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Antidepressant was misrepresented as safe for adolescents

September 16, 2015

A University of Adelaide led study has found that a psychiatric drug claimed to be a safe and effective treatment for depression in adolescents is actually ineffective and associated with serious side effects.

Professor Jon Jureidini, from the University of Adelaide's newly created Critical and Ethical Mental Health Research Group (CEMH) at the Robinson Research Institute, led a team of international researchers who re-examined Study 329, a randomised controlled trial which evaluated the efficacy and safety of paroxetine (Aropax, Paxil, Seroxat) compared with a placebo for adolescents diagnosed with major depression.

Study 329, which was funded by SmithKline Beecham (now GlaxoSmithKline), was reported in 2001 as having found that paroxetine was effective and safe for depression in adolescents. However, Professor Jureidini's reanalysis showed no advantages associated with taking paroxetine and demonstrated worrying adverse effects.

"Although concerns had already been raised about Study 329, and the way it was reported, the data was not previously made available so researchers and clinicians weren't able to identify all of the errors in the published report," says Professor Jureidini.

"It wasn't until the data was made available for re-examination that it became apparent that paroxetine was linked to serious adverse reactions, with 11 of the patients taking paroxetine engaging in suicidal or self-harming behaviours compared to only one person in the group of patients who took the placebo," he says. "Our study also revealed that paroxetine was no more effective at relieving the symptoms of depression than a placebo."

"This is highly concerning because prescribing this drug may have put young patients at unnecessary risk from a treatment that was supposed to help them," he says.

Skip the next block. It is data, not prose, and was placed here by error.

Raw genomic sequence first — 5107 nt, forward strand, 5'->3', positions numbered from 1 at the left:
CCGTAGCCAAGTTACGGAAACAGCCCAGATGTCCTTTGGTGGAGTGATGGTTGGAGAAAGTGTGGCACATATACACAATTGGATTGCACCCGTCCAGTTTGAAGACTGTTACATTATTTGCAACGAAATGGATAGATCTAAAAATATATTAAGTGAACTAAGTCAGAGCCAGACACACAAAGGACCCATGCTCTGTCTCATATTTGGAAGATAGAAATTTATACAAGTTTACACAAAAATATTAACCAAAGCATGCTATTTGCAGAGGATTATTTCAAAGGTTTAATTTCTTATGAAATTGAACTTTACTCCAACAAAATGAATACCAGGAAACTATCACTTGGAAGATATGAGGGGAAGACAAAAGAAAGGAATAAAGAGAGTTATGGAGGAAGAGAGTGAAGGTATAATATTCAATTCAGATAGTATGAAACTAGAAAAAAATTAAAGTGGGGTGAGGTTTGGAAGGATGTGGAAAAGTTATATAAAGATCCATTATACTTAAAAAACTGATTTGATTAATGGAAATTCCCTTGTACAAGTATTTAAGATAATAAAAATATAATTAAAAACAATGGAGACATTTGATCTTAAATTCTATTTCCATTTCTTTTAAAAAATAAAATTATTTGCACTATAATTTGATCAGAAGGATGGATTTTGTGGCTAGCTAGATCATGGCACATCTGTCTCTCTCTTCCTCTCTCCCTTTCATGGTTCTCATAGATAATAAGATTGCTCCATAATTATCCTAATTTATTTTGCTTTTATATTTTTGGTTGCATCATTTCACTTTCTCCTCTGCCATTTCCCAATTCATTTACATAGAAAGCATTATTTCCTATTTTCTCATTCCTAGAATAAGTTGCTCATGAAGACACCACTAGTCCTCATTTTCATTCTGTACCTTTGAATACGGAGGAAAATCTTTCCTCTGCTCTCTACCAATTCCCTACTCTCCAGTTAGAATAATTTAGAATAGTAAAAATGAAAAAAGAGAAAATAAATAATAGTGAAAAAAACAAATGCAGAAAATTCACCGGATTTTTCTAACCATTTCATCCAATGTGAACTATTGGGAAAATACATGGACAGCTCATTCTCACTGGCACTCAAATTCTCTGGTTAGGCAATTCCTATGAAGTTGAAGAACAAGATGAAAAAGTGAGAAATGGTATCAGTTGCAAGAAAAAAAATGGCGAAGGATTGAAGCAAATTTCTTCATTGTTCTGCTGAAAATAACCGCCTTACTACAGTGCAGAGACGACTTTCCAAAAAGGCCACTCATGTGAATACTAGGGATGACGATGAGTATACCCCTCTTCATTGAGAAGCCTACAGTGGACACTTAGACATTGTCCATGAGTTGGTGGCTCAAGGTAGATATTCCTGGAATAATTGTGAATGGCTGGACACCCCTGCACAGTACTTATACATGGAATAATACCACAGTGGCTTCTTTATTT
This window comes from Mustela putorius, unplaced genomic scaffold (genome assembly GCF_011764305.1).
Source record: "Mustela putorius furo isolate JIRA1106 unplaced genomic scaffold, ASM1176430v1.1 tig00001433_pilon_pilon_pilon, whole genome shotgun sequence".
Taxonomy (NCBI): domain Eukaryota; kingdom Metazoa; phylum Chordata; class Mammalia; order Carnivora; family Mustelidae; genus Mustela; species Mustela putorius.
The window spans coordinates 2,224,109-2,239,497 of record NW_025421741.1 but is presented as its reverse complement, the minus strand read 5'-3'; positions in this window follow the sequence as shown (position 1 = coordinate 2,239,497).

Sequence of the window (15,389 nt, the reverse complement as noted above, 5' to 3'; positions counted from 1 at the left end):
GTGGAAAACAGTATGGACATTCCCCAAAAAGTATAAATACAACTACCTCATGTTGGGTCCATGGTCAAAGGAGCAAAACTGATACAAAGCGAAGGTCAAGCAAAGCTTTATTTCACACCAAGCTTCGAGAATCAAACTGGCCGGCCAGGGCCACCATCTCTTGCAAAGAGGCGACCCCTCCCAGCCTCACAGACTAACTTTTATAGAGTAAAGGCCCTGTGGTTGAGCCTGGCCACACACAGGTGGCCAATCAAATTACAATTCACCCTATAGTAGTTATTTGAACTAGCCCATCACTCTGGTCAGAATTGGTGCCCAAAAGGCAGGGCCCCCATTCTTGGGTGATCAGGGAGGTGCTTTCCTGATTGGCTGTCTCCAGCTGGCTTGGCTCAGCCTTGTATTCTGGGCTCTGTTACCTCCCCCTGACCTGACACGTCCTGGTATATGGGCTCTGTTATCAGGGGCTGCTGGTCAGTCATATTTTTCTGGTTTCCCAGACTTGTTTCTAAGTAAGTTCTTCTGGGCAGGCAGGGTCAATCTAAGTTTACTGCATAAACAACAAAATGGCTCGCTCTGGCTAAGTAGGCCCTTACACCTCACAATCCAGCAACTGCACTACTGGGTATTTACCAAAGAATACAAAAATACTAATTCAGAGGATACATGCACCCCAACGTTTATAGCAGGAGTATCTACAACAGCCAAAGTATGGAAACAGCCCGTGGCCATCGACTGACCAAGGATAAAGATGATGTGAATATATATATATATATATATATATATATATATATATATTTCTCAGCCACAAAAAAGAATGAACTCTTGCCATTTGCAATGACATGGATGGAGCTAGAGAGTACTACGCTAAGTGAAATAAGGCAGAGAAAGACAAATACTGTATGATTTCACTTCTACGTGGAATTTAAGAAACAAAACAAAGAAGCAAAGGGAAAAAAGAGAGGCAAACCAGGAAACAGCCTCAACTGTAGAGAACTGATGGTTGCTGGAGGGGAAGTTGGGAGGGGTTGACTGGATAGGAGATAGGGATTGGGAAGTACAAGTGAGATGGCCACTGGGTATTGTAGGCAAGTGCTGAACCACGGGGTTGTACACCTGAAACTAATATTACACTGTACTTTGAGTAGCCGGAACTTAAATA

Professor Jureidini says it is important that research data and protocols are accessible so they can be reviewed and scrutinised.

"In 2013, an international researcher consortium called for undisclosed outcomes of trials to be published and for misleading publications to be corrected. This initiative was called restoring invisible and abandoned trials (RIAT)," says Professor Jureidini.

"Study 329 was one of the trials identified as in need of restoration, and because the original funder was not interested in revisiting the trial, our research group took on the task.

"Our reanalysis of Study 329 came to very different conclusions to those in the original paper," he says. "We also learnt a lot about incorrect reporting and the considerable fall out that can be associated with distorted data."

"Regulatory research authorities should mandate that all data and protocols are accessible," he says. "Although concerns about patient confidentiality and 'commercial in confidence' issues are important, the reanalysis of Study 329 illustrates the necessity of making primary trial data available to increase the rigour of evidence-based research," he says.

Professor Jureidini's study was published in the leading medical journal BMJ today.
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CEMH is committed to undertaking and promoting critical and ethical appraisal of evidence, to help improve decision-making in mental health policy and practice.

University of Adelaide

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